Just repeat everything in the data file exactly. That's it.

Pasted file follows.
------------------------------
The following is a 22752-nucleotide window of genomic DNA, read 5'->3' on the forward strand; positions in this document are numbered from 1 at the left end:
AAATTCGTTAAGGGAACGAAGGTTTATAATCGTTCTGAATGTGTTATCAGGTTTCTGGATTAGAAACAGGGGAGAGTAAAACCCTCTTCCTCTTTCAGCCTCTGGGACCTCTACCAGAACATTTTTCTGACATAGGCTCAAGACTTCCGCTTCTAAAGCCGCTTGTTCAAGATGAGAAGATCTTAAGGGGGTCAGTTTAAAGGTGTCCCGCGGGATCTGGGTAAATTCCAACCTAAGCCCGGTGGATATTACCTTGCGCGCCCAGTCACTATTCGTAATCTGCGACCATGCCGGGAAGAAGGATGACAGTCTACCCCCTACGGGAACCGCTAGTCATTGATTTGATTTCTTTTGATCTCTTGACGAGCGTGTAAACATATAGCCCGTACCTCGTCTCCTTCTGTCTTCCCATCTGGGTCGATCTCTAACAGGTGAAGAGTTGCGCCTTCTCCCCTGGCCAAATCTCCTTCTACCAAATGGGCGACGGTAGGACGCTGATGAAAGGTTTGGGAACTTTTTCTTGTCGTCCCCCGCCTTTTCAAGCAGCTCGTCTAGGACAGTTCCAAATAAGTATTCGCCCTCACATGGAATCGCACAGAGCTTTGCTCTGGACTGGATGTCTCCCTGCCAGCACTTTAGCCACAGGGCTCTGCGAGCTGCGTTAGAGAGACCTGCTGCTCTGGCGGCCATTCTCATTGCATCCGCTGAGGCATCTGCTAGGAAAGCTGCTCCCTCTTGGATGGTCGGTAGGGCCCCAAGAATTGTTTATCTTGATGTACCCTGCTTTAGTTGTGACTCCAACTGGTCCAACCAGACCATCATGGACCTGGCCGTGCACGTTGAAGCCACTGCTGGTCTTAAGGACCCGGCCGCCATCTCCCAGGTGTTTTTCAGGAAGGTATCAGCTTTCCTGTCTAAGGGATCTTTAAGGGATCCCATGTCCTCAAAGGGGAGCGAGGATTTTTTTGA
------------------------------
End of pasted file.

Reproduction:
The following is a 22752-nucleotide window of genomic DNA, read 5'->3' on the forward strand; positions in this document are numbered from 1 at the left end:
AAATTCGTTAAGGGAACGAAGGTTTATAATCGTTCTGAATGTGTTATCAGGTTTCTGGATTAGAAACAGGGGAGAGTAAAACCCTCTTCCTCTTTCAGCCTCTGGGACCTCTACCAGAACATTTTTCTGACATAGGCTCAAGACTTCCGCTTCTAAAGCCGCTTGTTCAAGATGAGAAGATCTTAAGGGGGTCAGTTTAAAGGTGTCCCGCGGGATCTGGGTAAATTCCAACCTAAGCCCGGTGGATATTACCTTGCGCGCCCAGTCACTATTCGTAATCTGCGACCATGCCGGGAAGAAGGATGACAGTCTACCCCCTACGGGAACCGCTAGTCATTGATTTGATTTCTTTTGATCTCTTGACGAGCGTGTAAACATATAGCCCGTACCTCGTCTCCTTCTGTCTTCCCATCTGGGTCGATCTCTAACAGGTGAAGAGTTGCGCCTTCTCCCCTGGCCAAATCTCCTTCTACCAAATGGGCGACGGTAGGACGCTGATGAAAGGTTTGGGAACTTTTTCTTGTCGTCCCCCGCCTTTTCAAGCAGCTCGTCTAGGACAGTTCCAAATAAGTATTCGCCCTCACATGGAATCGCACAGAGCTTTGCTCTGGACTGGATGTCTCCCTGCCAGCACTTTAGCCACAGGGCTCTGCGAGCTGCGTTAGAGAGACCTGCTGCTCTGGCGGCCATTCTCATTGCATCCGCTGAGGCATCTGCTAGGAAAGCTGCTCCCTCTTGGATGGTCGGTAGGGCCCCAAGAATTGTTTATCTTGATGTACCCTGCTTTAGTTGTGACTCCAACTGGTCCAACCAGACCATCATGGACCTGGCCGTGCACGTTGAAGCCACTGCTGGTCTTAAGGACCCGGCCGCCATCTCCCAGGTGTTTTTCAGGAAGGTATCAGCTTTCCTGTCTAAGGGATCTTTAAGGGATCCCATGTCCTCAAAGGGGAGCGAGGATTTTTTTGA